Starting this week, Xbox 360 owners will get a new version of the game console's dashboard software pushed to them, and this fairly radical update further blurs the line between games, television, and social networking. I've been checking out the beta version of the update for several days, and there are some interesting gamification developments in there.
It's odd to think of the video game company or device having to 'gamify' part of itself, but this is the latest step on a long road for the Xbox 360 (and indeed the entire current generation of living room consoles). Social networks such as Twitter and Facebook are already part of Xbox Live, and there's no better example of competitive badge-earning than the points and awards that come from the console's 'achievement' system.
It just so happens that one currently earns these achievement badges on the Xbox for playing games, but it could just as easily be for downloading music videos, buying virtual goods, or exercising with the Xbox's Kinect camera via a personal trainer program.
This new update, besides radically overhauling the visual look of the Xbox dashboard (and actually going back to a horizontal orientation after a couple of years of a vertical menu bars), adds new TV and video services, and a Bing-branded search engine to connect them all.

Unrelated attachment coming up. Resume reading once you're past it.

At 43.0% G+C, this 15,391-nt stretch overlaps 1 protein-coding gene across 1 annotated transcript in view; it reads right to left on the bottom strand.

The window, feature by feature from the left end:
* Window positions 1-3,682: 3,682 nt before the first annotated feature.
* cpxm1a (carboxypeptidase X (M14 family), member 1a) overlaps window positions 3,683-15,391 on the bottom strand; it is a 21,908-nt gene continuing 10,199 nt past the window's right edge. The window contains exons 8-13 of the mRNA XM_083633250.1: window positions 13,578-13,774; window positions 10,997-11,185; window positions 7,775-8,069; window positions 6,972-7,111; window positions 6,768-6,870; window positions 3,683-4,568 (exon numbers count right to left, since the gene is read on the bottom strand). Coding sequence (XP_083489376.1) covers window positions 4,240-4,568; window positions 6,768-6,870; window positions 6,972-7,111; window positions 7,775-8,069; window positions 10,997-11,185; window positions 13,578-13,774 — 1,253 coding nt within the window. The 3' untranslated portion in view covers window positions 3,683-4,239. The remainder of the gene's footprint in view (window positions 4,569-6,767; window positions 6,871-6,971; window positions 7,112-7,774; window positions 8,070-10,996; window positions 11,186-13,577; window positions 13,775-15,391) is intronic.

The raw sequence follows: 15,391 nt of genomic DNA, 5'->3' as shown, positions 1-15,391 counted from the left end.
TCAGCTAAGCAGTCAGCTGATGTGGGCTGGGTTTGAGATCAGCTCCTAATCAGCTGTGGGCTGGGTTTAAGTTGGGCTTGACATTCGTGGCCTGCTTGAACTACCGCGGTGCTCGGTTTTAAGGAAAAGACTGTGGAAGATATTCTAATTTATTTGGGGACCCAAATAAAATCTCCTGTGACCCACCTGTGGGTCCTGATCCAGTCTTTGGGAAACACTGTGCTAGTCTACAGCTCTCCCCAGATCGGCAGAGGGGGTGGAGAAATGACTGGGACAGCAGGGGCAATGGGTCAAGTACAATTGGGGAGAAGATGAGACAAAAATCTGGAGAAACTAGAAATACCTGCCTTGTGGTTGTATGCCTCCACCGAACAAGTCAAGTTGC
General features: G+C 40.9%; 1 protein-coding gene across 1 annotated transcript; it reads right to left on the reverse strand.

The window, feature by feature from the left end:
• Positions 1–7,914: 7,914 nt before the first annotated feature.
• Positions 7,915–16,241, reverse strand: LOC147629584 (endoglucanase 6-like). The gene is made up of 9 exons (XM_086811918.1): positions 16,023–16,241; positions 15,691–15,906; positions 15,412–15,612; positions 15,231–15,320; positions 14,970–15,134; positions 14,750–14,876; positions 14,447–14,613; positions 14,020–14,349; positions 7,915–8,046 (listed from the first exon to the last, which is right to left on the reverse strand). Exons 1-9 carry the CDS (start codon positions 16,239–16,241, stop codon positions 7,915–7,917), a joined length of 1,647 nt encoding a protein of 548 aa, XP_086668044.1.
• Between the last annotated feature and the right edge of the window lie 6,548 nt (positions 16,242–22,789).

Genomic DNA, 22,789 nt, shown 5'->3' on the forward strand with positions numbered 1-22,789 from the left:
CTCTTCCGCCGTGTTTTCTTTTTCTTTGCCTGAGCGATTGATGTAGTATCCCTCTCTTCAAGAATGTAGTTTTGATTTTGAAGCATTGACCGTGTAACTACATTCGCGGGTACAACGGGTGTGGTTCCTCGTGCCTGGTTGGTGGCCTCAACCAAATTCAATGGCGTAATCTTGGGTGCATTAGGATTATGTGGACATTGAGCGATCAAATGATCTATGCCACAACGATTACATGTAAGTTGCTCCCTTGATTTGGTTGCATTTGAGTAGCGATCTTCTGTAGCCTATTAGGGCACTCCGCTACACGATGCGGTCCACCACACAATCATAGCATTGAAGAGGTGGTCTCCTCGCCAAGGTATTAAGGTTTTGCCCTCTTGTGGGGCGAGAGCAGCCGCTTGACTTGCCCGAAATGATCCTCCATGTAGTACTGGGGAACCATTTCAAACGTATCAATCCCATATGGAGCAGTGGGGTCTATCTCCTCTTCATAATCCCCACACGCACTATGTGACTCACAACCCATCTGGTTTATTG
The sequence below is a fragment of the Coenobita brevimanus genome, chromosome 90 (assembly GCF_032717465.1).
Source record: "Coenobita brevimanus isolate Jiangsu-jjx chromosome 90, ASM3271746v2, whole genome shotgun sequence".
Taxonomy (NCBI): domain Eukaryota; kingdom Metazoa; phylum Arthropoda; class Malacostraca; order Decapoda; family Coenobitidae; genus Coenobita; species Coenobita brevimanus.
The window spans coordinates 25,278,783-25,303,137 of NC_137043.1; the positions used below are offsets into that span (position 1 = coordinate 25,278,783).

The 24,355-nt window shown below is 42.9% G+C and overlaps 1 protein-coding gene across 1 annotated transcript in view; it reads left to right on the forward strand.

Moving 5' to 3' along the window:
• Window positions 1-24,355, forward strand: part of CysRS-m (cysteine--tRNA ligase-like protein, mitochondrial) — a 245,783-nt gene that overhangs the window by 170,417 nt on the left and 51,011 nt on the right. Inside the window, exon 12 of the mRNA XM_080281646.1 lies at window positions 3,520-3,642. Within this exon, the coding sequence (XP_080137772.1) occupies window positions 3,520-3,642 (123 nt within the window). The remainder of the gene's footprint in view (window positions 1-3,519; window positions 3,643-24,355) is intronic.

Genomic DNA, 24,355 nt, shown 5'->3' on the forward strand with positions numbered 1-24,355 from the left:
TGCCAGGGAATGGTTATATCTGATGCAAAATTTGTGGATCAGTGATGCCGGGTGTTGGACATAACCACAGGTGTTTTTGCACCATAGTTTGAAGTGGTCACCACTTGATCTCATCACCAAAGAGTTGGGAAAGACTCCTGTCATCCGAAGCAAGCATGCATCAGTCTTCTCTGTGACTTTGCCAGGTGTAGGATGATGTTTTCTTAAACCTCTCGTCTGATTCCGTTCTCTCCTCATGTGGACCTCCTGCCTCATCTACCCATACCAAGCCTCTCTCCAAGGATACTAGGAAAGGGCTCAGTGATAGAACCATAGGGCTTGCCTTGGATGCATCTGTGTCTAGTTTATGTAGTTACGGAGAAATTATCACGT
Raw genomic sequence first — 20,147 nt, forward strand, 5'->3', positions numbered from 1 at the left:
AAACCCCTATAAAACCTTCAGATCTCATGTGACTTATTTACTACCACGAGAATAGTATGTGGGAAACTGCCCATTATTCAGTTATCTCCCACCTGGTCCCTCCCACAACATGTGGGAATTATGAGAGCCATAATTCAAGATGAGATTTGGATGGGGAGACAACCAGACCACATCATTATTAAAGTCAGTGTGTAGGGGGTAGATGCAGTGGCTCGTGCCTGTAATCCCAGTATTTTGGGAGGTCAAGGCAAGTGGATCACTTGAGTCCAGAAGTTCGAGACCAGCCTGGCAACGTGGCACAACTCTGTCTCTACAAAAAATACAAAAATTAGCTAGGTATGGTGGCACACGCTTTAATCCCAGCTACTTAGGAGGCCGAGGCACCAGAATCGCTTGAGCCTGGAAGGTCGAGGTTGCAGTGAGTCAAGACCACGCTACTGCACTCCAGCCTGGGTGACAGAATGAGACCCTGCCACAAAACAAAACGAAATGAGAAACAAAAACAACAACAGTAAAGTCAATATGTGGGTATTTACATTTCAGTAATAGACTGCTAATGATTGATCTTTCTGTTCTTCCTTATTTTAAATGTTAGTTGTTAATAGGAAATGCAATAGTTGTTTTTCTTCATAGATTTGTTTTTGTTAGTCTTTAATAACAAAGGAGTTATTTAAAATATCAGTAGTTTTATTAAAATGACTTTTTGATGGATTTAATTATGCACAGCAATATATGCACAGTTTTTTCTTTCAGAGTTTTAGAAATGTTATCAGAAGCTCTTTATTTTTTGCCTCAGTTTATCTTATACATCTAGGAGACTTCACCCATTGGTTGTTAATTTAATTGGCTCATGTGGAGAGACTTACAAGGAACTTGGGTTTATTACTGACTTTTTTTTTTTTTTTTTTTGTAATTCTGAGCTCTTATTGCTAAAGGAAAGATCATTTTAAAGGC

The most interesting part, from my point of view, is the upcoming implementation of a new UFC app (that's the Ultimate Fighting Championship league, if you're not familiar). Essentially a combination of live streaming events and on-demand video content, there are also some potentially very interesting interactive features for anyone curious about how to gamify the TV-watching experience.
Through an "Interactive Fight Card," you'll be able to check out upcoming matchups and pick who you think the winners will be. These choices will be up loaded to leaderboards so you can compare with friends and the global audience. Especially for sports fans, this seems like a great way to engage viewers in a game-like experience, and it could be a great foothold for the Xbox 360, or other game consoles, to fulfill their long-time dream of replacing your cable box.
It's also much more viewer-friendly than those TV news or sports polls Time Warner and other cable companies trot out occasionally using colored "vote" buttons on your remote control (In NYC, the local news station NY1 does this almost daily).
Check back for a hands-on take of the UFC interactive content and some of the other Xbox 360 dashboard updates.